IN FOCUS6-8 min read

Where next for Japanese equities after record high?

With share prices now exceeding the bubble-era high in 1989, we examine whether the Japanese stock market can continue to move higher.

Photo of Osaka castle, Japan


Masaki Taketsume
Fund Manager, Japanese Equities

The Japanese stock market has achieved a strong return so far in 2024, with the Nikkei 225 finally exceeding the bubble-era high seen in December 1989. Robust corporate fundamentals, improved governance standards and increasing demand from foreign investors have all contributed to the stock market’s robust performance. A key question for investors now must be whether the market can continue to advance.

What’s been driving Japanese stocks higher?

Many factors have contributed to the recent strength of the Japanese stock market, with growing earnings and improving corporate fundamentals among them. Profits from Japanese companies have been generally heading in the right direction, with the most recent quarterly earnings season seeing plenty of positive revisions to profit forecasts. In aggregate, this has meant earnings have also reached record highs and, as the chart below illustrates, this is forecast to continue in the years ahead.

Chart showing japanese corporate earnings growth

The performance of domestically oriented companies has been particularly impressive, with many companies demonstrating strong demand and signs of regaining pricing power (the ability to raise prices in response to inflation) for the first time in decades. After years of entrenched deflation, the importance of this should not be underestimated.

When coupled with improved consumer purchasing power through wage increases, this should drive healthy levels of corporate earnings growth. Some of these higher profits can then be recycled back into the economy through further wage increases, driving a positive cycle of broader economic progress that has been largely absent from Japan for a generation.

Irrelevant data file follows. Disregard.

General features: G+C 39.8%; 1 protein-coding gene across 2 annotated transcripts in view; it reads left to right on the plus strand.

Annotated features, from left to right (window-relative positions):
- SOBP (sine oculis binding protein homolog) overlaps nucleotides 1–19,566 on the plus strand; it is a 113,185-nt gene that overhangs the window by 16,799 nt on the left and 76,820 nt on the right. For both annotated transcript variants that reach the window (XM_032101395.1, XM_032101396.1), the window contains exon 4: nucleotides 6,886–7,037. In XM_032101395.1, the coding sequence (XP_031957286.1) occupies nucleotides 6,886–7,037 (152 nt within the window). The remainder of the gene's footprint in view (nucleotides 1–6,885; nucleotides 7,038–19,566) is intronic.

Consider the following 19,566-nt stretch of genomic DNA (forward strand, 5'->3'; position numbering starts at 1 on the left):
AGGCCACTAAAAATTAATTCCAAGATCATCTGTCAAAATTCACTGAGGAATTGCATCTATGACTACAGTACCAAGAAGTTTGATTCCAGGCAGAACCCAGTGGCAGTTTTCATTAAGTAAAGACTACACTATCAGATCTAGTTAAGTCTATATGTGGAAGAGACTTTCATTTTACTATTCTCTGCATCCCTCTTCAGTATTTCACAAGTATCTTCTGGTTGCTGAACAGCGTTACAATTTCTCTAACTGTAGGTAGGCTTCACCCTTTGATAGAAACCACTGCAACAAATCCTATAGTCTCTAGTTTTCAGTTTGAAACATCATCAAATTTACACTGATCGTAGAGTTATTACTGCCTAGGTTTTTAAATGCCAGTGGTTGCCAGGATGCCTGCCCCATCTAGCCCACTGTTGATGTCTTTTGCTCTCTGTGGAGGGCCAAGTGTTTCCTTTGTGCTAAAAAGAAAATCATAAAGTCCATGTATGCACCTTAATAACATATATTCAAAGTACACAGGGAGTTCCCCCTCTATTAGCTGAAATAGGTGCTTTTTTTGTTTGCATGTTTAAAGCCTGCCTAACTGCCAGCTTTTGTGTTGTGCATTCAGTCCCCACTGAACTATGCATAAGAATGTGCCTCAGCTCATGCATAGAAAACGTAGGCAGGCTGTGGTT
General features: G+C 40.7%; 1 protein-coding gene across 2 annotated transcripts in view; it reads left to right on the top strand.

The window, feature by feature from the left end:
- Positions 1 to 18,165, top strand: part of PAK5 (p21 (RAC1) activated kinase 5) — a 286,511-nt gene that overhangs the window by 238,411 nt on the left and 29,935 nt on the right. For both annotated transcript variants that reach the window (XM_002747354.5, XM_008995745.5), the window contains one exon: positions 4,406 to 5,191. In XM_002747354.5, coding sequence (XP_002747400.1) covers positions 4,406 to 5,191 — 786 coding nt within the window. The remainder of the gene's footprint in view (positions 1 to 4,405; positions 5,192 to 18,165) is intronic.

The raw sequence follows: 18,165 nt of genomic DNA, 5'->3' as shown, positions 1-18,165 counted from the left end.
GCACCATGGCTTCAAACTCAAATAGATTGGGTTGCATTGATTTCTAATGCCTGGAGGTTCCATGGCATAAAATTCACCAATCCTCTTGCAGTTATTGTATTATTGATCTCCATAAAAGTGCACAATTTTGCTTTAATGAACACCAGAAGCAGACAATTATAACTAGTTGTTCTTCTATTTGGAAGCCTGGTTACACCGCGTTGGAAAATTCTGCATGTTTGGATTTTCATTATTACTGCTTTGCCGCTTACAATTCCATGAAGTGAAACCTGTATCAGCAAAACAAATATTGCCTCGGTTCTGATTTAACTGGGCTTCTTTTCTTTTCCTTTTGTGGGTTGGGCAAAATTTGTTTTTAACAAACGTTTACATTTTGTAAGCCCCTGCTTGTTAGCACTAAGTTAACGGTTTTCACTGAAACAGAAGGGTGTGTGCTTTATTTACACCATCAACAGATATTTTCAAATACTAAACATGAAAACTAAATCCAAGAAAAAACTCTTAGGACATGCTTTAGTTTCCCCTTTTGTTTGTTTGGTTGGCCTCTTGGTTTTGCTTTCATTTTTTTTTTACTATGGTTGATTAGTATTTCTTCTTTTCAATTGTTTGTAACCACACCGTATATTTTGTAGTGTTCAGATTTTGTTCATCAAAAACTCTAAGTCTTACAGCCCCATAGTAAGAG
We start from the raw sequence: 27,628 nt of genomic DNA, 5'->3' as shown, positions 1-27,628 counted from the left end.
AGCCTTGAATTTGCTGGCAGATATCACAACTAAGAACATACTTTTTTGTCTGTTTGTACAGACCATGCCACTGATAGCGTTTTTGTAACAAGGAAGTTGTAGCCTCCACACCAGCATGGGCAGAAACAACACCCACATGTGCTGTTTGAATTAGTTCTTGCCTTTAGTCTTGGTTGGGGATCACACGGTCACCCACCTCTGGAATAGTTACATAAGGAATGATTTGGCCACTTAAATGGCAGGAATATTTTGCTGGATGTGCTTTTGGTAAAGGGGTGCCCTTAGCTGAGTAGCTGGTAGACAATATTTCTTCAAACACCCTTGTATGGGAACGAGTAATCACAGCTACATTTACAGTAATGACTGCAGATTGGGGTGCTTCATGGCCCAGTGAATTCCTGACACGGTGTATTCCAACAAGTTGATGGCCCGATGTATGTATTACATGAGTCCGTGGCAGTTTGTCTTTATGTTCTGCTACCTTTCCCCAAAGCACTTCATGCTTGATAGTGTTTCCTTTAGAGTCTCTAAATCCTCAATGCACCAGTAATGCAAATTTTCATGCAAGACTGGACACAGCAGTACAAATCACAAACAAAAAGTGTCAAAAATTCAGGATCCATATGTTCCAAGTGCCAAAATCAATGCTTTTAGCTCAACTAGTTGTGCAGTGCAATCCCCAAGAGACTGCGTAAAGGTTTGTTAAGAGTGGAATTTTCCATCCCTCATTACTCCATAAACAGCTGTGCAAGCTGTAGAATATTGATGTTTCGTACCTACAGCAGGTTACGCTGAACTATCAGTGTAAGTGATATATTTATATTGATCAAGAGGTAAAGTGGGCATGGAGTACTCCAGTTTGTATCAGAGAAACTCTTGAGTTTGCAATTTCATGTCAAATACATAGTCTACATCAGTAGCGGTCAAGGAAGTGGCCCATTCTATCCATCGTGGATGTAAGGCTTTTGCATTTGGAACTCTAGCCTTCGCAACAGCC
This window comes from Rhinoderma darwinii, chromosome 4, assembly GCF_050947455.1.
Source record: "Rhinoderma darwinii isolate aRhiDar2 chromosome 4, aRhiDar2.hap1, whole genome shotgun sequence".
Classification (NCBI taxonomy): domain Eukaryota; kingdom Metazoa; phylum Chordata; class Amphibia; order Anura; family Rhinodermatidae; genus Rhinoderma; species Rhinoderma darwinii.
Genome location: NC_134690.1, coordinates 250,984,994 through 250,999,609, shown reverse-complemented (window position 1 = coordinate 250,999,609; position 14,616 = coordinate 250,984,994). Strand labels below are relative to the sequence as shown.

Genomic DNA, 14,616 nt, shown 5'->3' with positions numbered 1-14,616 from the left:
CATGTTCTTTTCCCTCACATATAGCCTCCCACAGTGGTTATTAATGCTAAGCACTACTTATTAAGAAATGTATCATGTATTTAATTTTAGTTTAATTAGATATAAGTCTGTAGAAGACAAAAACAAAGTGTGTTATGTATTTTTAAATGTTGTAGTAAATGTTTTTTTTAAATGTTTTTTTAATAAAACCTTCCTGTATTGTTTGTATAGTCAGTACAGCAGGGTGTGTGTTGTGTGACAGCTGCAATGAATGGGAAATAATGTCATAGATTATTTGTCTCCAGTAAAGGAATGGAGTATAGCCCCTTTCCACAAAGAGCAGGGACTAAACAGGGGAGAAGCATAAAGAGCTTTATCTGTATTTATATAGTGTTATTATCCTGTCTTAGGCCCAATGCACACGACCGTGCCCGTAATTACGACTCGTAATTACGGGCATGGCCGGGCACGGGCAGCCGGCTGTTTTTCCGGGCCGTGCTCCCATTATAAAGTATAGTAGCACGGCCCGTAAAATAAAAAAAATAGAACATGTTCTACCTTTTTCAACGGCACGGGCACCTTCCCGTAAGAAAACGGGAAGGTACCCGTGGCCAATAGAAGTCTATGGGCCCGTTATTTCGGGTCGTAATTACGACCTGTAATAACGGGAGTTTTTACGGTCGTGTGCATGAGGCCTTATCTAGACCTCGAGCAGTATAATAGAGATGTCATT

Meanwhile, due to the ongoing efforts by the Tokyo Stock Exchange, corporate governance reforms have continued. These reforms are now resulting in growing interest from the global investment community, following a long period of overseas apathy towards Japanese equities. Share buybacks, in particular, have continued to increase as the market has risen and we would expect this to continue as more companies are compelled to improve their returns and address their persistent undervaluation.

Chart showing share buyback announcements by year

Should investors be thinking about taking profits?

There is, perhaps, reason for caution in the near-term, given the speed and nature of the recent rally. Large cap stocks, which have ample liquidity, have continued to outperform. As a result, the valuations of many large companies, especially those in the Nikkei 225 index, have become somewhat stretched. We expect Japanese market leadership to migrate towards mid and small sized companies.

Chart showing small cap vs large cap valuations in Japan

Other reasons for caution may include developments in currency markets and monetary policy. The Japanese yen has depreciated sharply.

Much may also depend on the outcome of this year’s ‘Shunto’, the big spring wage negotiations. Preliminary reports suggest that the average increase in wages in this year’s negotiations exceeded 5% for the first time in 30 years. Although this is further evidence of the return of sustained inflation in the Japanese economy, and therefore a positive for the long-term fundamental investment case for Japanese equities, it could weaken investor sentiment in the short term.